“Thanks for the vote of confidence.”
“Shut up,” Bones told him sharply, in full-on doctor mode. “Drug toxicity, permanent infertility, autonomic nervous dysfunction. And those are just a few of the risks. Worst case scenario is endocrine crisis and that can kill you! So tell me Jim, what the hell is worth all that?”
“Then uncomplicate it for me.”
The urge to avert his gaze from Bones’ own stare was overwhelming. Jim resisted, refusing to back down. He wanted to rage at the other man that what the fuck did he know? He would never have to get on his knees for anyone. Would never have to worry about whether he was going to get kicked while he was down there. Would never have to deal with his body’s own betrayal on a monthly basis. He was an alpha. Jim shook his head. “You wouldn’t understand,” Jim replied simply. The words sounded as petulant out loud as they did inside his head.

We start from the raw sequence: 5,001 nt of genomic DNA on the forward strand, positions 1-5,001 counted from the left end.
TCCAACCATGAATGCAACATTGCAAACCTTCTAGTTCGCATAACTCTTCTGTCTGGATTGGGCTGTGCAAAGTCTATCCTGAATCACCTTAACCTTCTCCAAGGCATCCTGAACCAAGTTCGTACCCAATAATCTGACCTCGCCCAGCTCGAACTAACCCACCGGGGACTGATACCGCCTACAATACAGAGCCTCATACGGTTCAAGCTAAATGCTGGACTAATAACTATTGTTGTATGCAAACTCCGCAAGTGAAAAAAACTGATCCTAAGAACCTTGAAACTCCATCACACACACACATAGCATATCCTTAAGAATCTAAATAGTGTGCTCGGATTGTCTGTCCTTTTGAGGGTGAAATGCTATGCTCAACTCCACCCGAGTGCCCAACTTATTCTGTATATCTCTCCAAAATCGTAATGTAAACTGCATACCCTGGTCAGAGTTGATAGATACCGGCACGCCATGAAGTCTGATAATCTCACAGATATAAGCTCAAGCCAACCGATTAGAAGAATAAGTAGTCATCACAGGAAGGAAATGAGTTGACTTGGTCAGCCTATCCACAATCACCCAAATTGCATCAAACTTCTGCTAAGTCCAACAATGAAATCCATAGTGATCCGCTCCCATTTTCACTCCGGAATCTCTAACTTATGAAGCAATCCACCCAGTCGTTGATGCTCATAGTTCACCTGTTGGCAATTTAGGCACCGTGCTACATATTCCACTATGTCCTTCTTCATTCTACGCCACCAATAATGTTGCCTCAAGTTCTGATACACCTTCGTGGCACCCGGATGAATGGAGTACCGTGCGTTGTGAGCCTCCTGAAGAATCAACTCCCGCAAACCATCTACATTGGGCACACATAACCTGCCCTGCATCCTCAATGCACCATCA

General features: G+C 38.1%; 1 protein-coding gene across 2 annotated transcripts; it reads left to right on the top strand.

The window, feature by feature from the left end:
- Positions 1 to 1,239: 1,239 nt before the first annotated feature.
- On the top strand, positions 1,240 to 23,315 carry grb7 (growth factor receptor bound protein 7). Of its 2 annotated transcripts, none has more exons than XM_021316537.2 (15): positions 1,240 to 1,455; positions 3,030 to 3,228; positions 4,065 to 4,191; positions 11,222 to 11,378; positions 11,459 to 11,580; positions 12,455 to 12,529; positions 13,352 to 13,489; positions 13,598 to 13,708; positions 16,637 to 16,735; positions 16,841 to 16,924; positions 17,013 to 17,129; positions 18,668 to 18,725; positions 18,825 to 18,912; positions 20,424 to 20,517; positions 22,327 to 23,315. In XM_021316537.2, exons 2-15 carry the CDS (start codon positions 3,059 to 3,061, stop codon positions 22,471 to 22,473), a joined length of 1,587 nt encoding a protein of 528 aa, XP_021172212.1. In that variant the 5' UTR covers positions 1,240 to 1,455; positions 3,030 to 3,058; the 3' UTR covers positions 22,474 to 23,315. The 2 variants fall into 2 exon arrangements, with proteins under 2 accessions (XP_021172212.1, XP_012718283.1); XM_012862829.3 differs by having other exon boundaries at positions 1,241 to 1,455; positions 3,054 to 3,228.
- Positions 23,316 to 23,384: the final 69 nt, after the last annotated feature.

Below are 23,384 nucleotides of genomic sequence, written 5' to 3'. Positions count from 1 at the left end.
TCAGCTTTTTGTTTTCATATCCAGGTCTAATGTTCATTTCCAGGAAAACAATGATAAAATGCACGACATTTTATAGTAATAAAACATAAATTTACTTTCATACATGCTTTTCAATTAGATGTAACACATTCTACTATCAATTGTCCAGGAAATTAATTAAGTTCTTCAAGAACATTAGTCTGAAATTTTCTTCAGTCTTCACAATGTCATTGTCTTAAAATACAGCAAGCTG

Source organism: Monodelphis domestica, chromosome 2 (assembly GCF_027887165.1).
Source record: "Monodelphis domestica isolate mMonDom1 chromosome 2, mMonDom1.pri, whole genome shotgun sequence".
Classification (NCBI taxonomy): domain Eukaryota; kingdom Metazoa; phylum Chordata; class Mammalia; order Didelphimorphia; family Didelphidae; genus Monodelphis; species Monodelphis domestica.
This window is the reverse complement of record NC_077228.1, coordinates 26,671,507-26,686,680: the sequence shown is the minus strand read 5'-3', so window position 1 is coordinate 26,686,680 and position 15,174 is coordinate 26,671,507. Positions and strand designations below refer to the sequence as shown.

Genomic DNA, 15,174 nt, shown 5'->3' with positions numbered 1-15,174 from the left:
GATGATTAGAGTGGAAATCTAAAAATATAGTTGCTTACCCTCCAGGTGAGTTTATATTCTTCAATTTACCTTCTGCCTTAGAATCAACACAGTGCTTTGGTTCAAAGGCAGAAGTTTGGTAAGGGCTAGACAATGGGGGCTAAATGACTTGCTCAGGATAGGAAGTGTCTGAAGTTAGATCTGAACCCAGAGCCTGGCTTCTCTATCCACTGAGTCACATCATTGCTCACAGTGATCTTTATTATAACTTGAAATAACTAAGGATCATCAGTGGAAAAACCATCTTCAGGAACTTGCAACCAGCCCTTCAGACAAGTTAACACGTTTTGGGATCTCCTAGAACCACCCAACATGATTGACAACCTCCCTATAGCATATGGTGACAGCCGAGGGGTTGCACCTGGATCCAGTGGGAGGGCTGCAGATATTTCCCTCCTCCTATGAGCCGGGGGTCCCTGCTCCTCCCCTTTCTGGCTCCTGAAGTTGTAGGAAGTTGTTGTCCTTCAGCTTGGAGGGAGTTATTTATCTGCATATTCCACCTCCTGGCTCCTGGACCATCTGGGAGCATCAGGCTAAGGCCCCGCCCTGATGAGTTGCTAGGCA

From Bones’ expression, he found them to be also. “Well I sure as shit won’t if you don’t explain it,” the older man protested, clearly exasperated by Jim’s evasiveness.
It was a testament to their relationship that Jim didn’t tell Bones to mind his own fucking business. Instead, Jim quickly tried to formulate some sort of explanation that would appease the doctor without revealing all of his own secrets. Jim had spent years erecting walls around the memory of his eighteenth year, around his own vulnerability and naiveté. And Bones was turning them all to ash.
Jim drew in a breath, looking off somewhere to the left of center. Shamefully, he couldn’t seem to look Bones in the eye and say the words at the same time. “I manifested at sixteen. There weren’t exactly a whole lot of supports in my life. Things went badly. I fucked up.” Jim huffed humorless laugh. “I fucked up a lot. Thought it would be better to avoid the whole issue. I didn’t really care about the consequences at eighteen.”